Today, I’m shouting it from the rooftops.
Today, I’m letting everyone know. Because of one word. The R-word.
Yup, the R-word AGAIN.

Now, I’ll be 100% honest. When I was a teenager, my aunt worked with people with disabilities. She would tell me time and time again not to use the R-word. And I didn’t listen. Yeah, I tried. But it wasn’t important to me. She just told me it was offensive to people with disabilities, and I didn’t really get why.

Well, that damn word came up again today, and it won’t go away, and I feel the need to explain again why it’s offensive.

So, here’s what happened. I was in a professional setting, where I was a client, and I was talking to the person working there. She was asking me about Thatcher. I said he was growing up way too fast, and her response was, “I know! It’s retarded how fast time flies!” I stopped her right there. I told her that yes, time flies, and that is many things, but it is certainly not retarded. I told her that the R-word is a word that we no longer use in our household, because of my son, who has a disability. Her answer? “Oh right, he’s Down Syndrome.”

Actually, he is NOT Down Syndrome. But yes, he has Down Syndrome. Two totally different things. Down Syndrome does not define him. It’s not who he is. It’s a part of him, yes. But he’s Thatcher, thank you very much.

Fast forward my story, I posted about this professional to a group on social media, and while most people were also appalled at what had happened, one person told me I was being a hypocrite for being offended and for educating this professional. About a month ago, I had referred to Michelle Duggar as an idiot. Yup, a celebrity who willingly puts her life in the spotlight is apparently not allowed to receive criticism on a public forum. A celebrity whose claim to fame is spitting out J-named offspring, and petitioning against the rights of transgendered people. Let’s see. I’m standing up for people with disabilities, but that’s hypocritical because I hate homophobic celebrities? I can 100% see the logic here, can’t you?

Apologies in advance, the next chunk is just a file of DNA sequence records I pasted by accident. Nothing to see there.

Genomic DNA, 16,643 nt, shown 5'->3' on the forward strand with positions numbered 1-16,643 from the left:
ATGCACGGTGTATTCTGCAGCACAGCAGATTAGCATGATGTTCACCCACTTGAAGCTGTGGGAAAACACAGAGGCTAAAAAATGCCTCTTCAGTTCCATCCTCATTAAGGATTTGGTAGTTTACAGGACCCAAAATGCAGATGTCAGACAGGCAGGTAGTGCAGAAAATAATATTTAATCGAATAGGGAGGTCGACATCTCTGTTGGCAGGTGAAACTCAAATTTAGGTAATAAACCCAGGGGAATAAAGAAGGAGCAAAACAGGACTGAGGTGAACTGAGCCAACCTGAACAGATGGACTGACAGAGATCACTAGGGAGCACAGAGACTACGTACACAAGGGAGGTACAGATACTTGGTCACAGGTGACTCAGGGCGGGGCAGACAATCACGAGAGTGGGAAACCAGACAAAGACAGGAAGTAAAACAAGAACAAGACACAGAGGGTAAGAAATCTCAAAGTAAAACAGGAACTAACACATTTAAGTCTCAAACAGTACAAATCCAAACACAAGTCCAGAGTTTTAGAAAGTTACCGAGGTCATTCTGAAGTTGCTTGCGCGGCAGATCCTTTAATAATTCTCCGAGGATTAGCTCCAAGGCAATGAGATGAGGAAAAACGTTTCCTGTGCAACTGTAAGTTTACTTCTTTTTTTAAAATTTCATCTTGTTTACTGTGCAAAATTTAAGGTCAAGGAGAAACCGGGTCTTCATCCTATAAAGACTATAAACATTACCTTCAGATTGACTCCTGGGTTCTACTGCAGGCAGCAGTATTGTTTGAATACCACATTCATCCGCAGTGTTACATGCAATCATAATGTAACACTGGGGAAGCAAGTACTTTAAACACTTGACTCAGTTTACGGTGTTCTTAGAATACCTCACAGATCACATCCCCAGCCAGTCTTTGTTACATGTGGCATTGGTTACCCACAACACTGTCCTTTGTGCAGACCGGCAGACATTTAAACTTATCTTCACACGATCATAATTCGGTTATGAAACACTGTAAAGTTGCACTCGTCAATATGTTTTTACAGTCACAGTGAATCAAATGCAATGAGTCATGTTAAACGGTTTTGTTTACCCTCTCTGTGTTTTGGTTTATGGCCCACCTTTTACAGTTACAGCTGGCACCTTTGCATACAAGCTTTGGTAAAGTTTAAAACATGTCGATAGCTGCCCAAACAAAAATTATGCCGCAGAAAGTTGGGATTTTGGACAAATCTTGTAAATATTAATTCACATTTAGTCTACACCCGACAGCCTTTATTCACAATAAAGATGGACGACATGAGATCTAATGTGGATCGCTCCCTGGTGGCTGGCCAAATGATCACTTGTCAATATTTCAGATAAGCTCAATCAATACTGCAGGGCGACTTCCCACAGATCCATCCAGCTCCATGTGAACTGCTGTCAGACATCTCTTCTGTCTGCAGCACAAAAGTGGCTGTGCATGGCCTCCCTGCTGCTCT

Anyway, this got me all riled up, and let to yet another Facebook broo-ha-ha. A lot of friends of mine stood up for me. There are probably some people out there that were pretty angry with me. A lot of stupid things were said from all sides of the argument. And the point? Totally lost.

So what was the point? Why was I so upset by this situation? Because even when the R-word isn’t used to describe Thatcher, it’s demeaning him. Let me explain:
The word “retarded,” at the very root of things, means “slow” and “delayed.” It’s a medical term, albeit an antiquated one. It was used to describe people who were developmentally delayed. So if you were to call Thatcher retarded, and you were a doctor, you would be from the middle ages, perhaps, but you wouldn’t be wrong.
Here’s where it goes wrong. Nowadays, we use the word “retarded” to describe things that are stupid, or ridiculous. So for example, the professional I saw today used it to describe how ridiculously fast time is moving.